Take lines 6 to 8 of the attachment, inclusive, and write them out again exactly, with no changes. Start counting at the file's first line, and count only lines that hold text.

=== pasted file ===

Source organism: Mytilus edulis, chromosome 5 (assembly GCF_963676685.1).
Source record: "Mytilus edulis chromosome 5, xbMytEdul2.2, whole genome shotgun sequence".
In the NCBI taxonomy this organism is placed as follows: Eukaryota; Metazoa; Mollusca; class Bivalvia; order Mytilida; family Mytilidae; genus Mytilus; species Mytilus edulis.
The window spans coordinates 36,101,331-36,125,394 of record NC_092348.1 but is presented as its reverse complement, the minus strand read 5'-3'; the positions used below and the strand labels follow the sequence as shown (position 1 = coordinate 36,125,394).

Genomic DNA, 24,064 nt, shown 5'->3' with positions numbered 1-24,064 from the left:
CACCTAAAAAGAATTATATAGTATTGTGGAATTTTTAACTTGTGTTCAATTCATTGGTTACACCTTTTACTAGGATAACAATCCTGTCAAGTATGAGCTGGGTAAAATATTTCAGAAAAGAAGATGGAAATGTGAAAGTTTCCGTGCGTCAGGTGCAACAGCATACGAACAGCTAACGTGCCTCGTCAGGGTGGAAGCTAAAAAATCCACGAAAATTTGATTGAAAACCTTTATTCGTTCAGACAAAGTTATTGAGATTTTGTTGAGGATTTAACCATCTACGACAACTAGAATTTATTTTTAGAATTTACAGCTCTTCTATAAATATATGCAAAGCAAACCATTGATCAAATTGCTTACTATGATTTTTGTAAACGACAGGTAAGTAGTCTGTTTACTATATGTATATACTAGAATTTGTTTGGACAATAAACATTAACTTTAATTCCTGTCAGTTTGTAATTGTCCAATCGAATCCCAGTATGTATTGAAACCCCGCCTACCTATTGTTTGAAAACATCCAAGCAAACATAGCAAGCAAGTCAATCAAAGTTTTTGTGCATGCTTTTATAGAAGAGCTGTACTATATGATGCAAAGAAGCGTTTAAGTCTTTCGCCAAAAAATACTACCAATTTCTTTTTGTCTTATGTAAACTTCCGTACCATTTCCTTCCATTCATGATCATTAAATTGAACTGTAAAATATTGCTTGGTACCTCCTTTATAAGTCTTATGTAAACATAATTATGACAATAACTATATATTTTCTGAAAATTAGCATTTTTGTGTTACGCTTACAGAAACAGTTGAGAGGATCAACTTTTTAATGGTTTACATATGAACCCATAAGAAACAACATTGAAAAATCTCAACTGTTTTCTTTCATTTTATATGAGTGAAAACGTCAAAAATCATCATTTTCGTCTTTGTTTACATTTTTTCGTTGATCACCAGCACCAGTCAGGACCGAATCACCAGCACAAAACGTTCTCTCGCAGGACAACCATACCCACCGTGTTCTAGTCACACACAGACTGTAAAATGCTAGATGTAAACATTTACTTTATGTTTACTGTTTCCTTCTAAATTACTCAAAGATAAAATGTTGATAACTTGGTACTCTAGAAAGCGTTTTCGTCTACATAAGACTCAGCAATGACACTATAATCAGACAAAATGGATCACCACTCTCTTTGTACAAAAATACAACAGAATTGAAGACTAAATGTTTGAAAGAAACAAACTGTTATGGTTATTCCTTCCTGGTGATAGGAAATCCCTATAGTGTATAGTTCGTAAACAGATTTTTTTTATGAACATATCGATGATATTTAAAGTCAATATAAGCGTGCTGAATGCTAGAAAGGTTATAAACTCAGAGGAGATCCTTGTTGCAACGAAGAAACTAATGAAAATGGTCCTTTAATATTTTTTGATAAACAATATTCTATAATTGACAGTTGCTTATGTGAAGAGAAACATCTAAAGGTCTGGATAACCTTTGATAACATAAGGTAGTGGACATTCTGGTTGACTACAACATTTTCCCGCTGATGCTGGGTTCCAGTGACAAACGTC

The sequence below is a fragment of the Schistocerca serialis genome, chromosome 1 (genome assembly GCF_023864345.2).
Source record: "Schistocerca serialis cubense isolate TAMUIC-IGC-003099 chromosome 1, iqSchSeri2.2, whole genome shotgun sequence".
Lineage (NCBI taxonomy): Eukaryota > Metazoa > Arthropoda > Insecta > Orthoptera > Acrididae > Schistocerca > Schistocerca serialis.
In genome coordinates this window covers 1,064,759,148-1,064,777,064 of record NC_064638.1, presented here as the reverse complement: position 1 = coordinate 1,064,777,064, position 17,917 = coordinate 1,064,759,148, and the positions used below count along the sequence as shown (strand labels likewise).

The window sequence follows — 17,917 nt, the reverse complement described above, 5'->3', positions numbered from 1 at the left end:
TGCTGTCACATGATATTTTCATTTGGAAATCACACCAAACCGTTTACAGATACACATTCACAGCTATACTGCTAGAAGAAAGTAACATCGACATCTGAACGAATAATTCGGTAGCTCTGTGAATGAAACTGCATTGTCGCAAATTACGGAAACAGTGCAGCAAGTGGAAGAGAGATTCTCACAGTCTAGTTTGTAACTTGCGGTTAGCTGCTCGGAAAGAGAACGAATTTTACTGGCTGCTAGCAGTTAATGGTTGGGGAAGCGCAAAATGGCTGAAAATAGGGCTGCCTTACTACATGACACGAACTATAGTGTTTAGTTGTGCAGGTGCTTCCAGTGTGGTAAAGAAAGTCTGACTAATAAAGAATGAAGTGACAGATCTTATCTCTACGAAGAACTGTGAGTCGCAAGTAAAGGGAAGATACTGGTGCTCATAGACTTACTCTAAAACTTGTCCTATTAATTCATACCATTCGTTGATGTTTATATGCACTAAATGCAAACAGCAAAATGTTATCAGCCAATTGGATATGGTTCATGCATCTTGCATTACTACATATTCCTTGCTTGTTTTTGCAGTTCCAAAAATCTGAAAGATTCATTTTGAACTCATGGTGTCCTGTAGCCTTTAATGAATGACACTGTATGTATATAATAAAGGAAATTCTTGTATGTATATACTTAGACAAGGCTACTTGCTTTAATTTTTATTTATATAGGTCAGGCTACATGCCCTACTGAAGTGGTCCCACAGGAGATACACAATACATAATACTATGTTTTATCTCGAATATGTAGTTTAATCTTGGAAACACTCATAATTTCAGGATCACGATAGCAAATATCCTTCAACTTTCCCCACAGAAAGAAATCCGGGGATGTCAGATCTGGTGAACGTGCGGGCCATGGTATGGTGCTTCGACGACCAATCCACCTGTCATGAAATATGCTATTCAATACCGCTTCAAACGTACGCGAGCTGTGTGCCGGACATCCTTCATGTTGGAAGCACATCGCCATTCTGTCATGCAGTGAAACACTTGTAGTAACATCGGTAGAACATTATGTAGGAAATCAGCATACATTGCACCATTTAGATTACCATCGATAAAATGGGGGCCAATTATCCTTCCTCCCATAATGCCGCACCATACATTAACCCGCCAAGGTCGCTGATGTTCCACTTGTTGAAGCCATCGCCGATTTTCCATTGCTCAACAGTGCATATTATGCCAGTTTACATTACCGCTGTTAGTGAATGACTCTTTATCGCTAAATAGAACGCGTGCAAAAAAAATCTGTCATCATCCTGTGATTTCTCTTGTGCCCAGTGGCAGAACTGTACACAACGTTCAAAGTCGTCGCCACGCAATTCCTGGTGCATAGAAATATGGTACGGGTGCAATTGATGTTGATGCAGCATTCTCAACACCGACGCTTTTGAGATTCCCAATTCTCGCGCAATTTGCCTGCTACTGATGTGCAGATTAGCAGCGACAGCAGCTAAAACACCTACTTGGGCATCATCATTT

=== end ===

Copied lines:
CACCTAAAAAGAATTATATAGTATTGTGGAATTTTTAACTTGTGTTCAATTCATTGGTTACACCTTTTACTAGGATAACAATCCTGTCAAGTATGAGCTGGGTAAAATATTTCAGAAAAGAAGATGGAAATGTGAAAGTTTCCGTGCGTCAGGTGCAACAGCATACGAACAGCTAACGTGCCTCGTCAGGGTGGAAGCTAAAAAATCCACGAAAATTTGATTGAAAACCTTTATTCGTTCAGACAAAGTTATTGAGATTTTGTTGAGGATTTAACCATCTACGACAACTAGAATTTATTTTTAGAATTTACAGCTCTTCTATAAATATATGCAAAGCAAACCATTGATCAAATTGCTTACTATGATTTTTGTAAACGACAGGTAAGTAGTCTGTTTACTATATGTATATACTAGAATTTGTTTGGACAATAAACATTAACTTTAATTCCTGTCAGTTTGTAATTGTCCAATCGAATCCCAGTATGTATTGAAACCCCGCCTACCTATTGTTTGAAAACATCCAAGCAAACATAGCAAGCAAGTCAATCAAAGTTTTTGTGCATGCTTTTATAGAAGAGCTGTACTATATGATGCAAAGAAGCGTTTAAGTCTTTCGCCAAAAAATACTACCAATTTCTTTTTGTCTTATGTAAACTTCCGTACCATTTCCTTCCATTCATGATCATTAAATTGAACTGTAAAATATTGCTTGGTACCTCCTTTATAAGTCTTATGTAAACATAATTATGACAATAACTATATATTTTCTGAAAATTAGCATTTTTGTGTTACGCTTACAGAAACAGTTGAGAGGATCAACTTTTTAATGGTTTACATATGAACCCATAAGAAACAACATTGAAAAATCTCAACTGTTTTCTTTCATTTTATATGAGTGAAAACGTCAAAAATCATCATTTTCGTCTTTGTTTACATTTTTTCGTTGATCACCAGCACCAGTCAGGACCGAATCACCAGCACAAAACGTTCTCTCGCAGGACAACCATACCCACCGTGTTCTAGTCACACACAGACTGTAAAATGCTAGATGTAAACATTTACTTTATGTTTACTGTTTCCTTCTAAATTACTCAAAGATAAAATGTTGATAACTTGGTACTCTAGAAAGCGTTTTCGTCTACATAAGACTCAGCAATGACACTATAATCAGACAAAATGGATCACCACTCTCTTTGTACAAAAATACAACAGAATTGAAGACTAAATGTTTGAAAGAAACAAACTGTTATGGTTATTCCTTCCTGGTGATAGGAAATCCCTATAGTGTATAGTTCGTAAACAGATTTTTTTTATGAACATATCGATGATATTTAAAGTCAATATAAGCGTGCTGAATGCTAGAAAGGTTATAAACTCAGAGGAGATCCTTGTTGCAACGAAGAAACTAATGAAAATGGTCCTTTAATATTTTTTGATAAACAATATTCTATAATTGACAGTTGCTTATGTGAAGAGAAACATCTAAAGGTCTGGATAACCTTTGATAACATAAGGTAGTGGACATTCTGGTTGACTACAACATTTTCCCGCTGATGCTGGGTTCCAGTGACAAACGTC

The sequence below is a fragment of the Schistocerca serialis genome, chromosome 1 (genome assembly GCF_023864345.2).
Source record: "Schistocerca serialis cubense isolate TAMUIC-IGC-003099 chromosome 1, iqSchSeri2.2, whole genome shotgun sequence".